China EV Battery Giants’ Supply Chains Full Of ‘Forced Labor’, Says House CCP Committee

China EV Battery Giants’ Supply Chains Full Of ‘Forced Labor’, Says House CCP Committee

China’s EV battery companies CATL and Gotion High Tech source materials from companies banned by the U.S. Department of Homeland Security (DHS) due to forced labor violations, the House Select Committee on the Chinese Communist Party said on June 6.  They’re now calling for both companies to be added to the Uyghur Forced Labor Prevention Act (UFLPA) Entity list.

CATL, which stands for Contemporary Amperex Technology Co. Ltd, is the largest producer of batteries for electric vehicles. Both Ford and Tesla partner with CATL. Gotion High Tech is building a battery plant in Michigan. All of these relationships are in jeopardy if the House Select Committee is successful in getting these companies added to the UFLPA Entity List managed by DHS.

Both EV battery makers source goods from the Xinjiang Production and Construction Corps (XPCC), which is on the forced labor list. XPCC is a Chinese Communist Party organization that runs prisons and other industrial operations. The XPCC has been accused of providing prison and forced labor to Chinese companies, including subsidiaries of CATL and Gotion, according to a House Select Committee investigation.

What the House Select Committee is Claiming

The following information is pulled directly from their press release:


  • CATL sources lithium-ion anode materials from XPCC, which is on the Uyghur Forced Labor Prevention List and therefore its products are banned from the U.S. market. 
  • CATL sources electrolytic nickel from a subsidiary of Xinjiang Nonferrous, a CCP state-owned enterprise known for its prolific use of forced labor, including forced housing of Han men with Uyghur women and families.
  • One of CATL’s key suppliers is partly owned by Yibin Tianyuan Group Co. Ltd. Yibin is partnered with the sanctioned company XPCC, but it is unclear if their products are in CATL batteries.
  • CATL once had a financial stake in Xinjiang Zchiun Lithium Industry Co. Ltd. This company participated in Chinese forced labor transfer programs. CATL sold the stake but remains linked to the company through extended shareholding relationships and through the new owner who is a former CATL senior executive.


  • Gotion sources aluminum foil from a subsidiary of Xinjiang Nonferrous, which is on the forced labor entity list run by Homeland under the name Xinjiang East Hope Nonferrous Metals Co.
  • Gotion sources material from Xinjiang Joinworld, a company that participated in ‘poverty alleviation through labor transfer.’ These programs are often a disguise for forced labor. Joinworld is not on the entity list.

The House Select Committee on the CCP is now chaired by Congressman John Moolenaar (R-MI-2). He replaced outgoing Congressman Mike Gallagher (R-WI). Moolenaar sent two separate letters about the Committee’s findings on CATL and Gotion, including aerial footage of factory whereabouts and organizational charts, to Robert Silvers, Under Secretary for Strategy, Policy, and Plans at DHS. Both letters were signed by Homeland Security Chairman Rep. Mark Green (R-TN-7), Rep. Darin Lahood (R-IL-16), Rep. Carlos Gimenez (R-FL-26) and Sen. Marco Rubio (R-FL).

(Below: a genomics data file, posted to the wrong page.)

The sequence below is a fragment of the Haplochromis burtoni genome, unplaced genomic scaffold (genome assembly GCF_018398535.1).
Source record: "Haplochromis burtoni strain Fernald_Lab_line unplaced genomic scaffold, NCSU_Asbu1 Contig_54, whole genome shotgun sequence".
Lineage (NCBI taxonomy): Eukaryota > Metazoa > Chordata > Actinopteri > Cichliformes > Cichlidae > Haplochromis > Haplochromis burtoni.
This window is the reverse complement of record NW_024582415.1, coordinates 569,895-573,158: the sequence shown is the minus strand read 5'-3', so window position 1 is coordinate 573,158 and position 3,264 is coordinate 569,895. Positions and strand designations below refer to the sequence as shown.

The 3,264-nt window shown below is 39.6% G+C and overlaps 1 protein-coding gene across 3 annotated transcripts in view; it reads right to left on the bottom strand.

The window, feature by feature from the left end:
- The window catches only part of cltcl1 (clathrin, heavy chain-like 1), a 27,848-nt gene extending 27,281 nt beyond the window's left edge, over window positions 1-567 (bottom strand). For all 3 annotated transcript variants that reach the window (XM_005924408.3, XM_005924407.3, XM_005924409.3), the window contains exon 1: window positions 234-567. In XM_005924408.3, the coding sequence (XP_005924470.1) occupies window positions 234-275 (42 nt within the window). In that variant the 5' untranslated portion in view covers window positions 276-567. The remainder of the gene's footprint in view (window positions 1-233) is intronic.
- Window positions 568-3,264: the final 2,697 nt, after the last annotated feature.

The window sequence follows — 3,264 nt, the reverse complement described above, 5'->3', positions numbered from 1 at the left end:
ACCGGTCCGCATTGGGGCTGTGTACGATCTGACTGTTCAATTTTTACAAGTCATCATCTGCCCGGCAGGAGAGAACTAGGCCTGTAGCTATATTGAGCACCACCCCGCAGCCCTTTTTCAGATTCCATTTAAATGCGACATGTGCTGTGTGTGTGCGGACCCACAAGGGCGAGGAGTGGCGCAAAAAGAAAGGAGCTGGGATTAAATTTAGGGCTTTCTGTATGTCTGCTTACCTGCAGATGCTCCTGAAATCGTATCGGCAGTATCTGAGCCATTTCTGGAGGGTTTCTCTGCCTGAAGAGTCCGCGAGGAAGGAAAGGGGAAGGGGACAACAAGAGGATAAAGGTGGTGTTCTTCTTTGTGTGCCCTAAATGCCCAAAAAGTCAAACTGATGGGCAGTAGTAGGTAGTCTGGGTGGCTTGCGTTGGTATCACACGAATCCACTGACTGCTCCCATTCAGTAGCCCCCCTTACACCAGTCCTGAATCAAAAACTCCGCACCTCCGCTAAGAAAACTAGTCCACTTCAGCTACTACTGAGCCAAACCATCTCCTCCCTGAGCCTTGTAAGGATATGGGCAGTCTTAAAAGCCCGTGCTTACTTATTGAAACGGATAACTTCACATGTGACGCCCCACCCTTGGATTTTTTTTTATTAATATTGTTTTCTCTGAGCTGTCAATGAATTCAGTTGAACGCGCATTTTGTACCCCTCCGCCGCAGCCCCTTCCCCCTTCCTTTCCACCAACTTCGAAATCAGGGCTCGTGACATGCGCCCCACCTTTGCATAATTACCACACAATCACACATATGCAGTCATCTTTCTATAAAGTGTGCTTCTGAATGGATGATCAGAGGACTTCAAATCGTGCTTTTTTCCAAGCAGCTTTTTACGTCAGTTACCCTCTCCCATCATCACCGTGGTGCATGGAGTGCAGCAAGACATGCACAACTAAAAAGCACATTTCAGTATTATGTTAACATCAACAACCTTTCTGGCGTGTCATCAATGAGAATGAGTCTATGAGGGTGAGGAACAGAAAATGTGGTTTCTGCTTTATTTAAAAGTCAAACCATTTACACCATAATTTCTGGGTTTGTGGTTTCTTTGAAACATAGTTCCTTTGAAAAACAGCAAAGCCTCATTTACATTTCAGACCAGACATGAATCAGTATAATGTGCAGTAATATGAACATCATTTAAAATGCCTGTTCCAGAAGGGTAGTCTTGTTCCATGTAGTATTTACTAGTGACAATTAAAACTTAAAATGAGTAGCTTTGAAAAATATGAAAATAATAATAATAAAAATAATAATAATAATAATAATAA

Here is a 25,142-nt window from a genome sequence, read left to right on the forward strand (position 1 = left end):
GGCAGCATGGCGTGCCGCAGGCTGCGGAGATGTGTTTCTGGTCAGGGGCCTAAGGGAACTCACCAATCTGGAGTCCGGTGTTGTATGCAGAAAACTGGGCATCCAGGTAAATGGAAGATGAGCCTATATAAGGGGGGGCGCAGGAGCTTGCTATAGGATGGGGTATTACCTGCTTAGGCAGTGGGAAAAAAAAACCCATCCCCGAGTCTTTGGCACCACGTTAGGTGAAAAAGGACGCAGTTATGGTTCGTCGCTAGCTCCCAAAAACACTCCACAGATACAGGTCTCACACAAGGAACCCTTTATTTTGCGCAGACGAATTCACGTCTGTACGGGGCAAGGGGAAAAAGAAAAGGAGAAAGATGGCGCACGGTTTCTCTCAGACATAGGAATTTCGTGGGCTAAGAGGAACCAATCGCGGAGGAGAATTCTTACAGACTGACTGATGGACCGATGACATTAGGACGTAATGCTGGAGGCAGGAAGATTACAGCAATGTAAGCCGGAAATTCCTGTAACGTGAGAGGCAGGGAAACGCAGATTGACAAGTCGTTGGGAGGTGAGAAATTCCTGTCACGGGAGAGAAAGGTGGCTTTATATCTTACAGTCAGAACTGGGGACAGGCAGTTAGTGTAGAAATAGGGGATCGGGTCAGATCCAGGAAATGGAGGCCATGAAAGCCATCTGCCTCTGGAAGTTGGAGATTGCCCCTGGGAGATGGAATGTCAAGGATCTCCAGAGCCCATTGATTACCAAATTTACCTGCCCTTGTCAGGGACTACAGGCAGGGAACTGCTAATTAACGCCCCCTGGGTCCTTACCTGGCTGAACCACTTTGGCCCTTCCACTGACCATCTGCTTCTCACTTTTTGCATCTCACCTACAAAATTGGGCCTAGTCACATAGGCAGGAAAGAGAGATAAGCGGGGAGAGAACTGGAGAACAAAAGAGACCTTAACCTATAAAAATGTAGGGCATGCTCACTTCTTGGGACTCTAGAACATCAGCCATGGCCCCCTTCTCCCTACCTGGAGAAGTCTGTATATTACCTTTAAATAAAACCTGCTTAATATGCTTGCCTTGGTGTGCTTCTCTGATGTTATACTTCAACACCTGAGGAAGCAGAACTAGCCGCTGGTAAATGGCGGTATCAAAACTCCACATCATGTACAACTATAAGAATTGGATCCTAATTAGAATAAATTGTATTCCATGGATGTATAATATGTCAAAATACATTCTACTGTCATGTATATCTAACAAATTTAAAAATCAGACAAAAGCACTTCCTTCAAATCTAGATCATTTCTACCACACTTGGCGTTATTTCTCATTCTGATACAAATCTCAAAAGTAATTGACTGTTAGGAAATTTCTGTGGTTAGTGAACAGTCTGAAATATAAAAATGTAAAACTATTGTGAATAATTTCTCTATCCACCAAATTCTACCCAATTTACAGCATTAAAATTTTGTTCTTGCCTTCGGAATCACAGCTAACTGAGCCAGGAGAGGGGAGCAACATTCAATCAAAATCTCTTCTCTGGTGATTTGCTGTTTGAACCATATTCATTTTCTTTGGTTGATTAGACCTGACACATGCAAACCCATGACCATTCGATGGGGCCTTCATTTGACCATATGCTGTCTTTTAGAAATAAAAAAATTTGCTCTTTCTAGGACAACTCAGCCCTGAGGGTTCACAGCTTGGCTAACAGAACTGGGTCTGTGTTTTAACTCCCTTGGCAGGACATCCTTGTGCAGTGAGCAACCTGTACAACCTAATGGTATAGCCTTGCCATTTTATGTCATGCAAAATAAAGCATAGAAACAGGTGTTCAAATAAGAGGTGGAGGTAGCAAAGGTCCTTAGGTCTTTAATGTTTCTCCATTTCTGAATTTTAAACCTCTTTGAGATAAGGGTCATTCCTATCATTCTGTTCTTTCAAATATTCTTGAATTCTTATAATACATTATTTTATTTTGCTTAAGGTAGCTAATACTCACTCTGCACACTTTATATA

Full Gotion letter and CATL letter by Moolenaar, et. al.


Judging by the corporate organizational charts in the letters, CATL sources lithium carbonate and other raw materials from three companies majority owned by another company called Ganfeng Lithium. That company is 65% owned by Genfeng Zhonghai Mining, which is 35% owned by another company called Nonghua Intelligent Agriculture. And from there you get the small connection to XPCC, which seems to suggest in the chart a roughly 6% stake in that company that ultimately feeds the CATL raw materials chain.

For Gotion, their chart shows that they source artificial graphite anodes from a company called BTR. BTR gets lithium ion, a key material for making EV batteries, from a company called  Xinjiang Tianhongji New Lithium Battery Co. That company supposedly has partnerships with XPCC.  

The letter states that Tianhongi is set up in the Shihezi Economic and Technological Development Zone in Xinjiang, an area administered by the XPCC “to foster high-tech enterprise growth” and is located in the same region as a Uyghur detention center controlled by the XPCC’s 152nd Regiment.

In both of the 9-page letters, Homeland was requested to put the companies on the forced labor list. If they chose not to, Homeland was asked for a briefing on that decision.  

This could become a hot issue in the months ahead, with ramifications for the EV supply chain.  

On May 14, the Biden administration imposed tariffs on CATL and Gotion batteries, among other companies. However, those two companies are largely keen on making batteries for the U.S. auto market, close to their domestic auto partners. How this shakes out going forward depends on Homeland’s decision. And whether or not the connections laid out by the Select Committee are valid, and deemed worthy of adding CATL and Gotion to the UFLPA Entity list. No timeline has been given for this decision.


CPA is the leading national, bipartisan organization exclusively representing domestic producers and workers across many industries and sectors of the U.S. economy.

The latest CPA news and updates, delivered every Friday.


Get the latest in CPA news, industry analysis, opinion, and updates from Team CPA.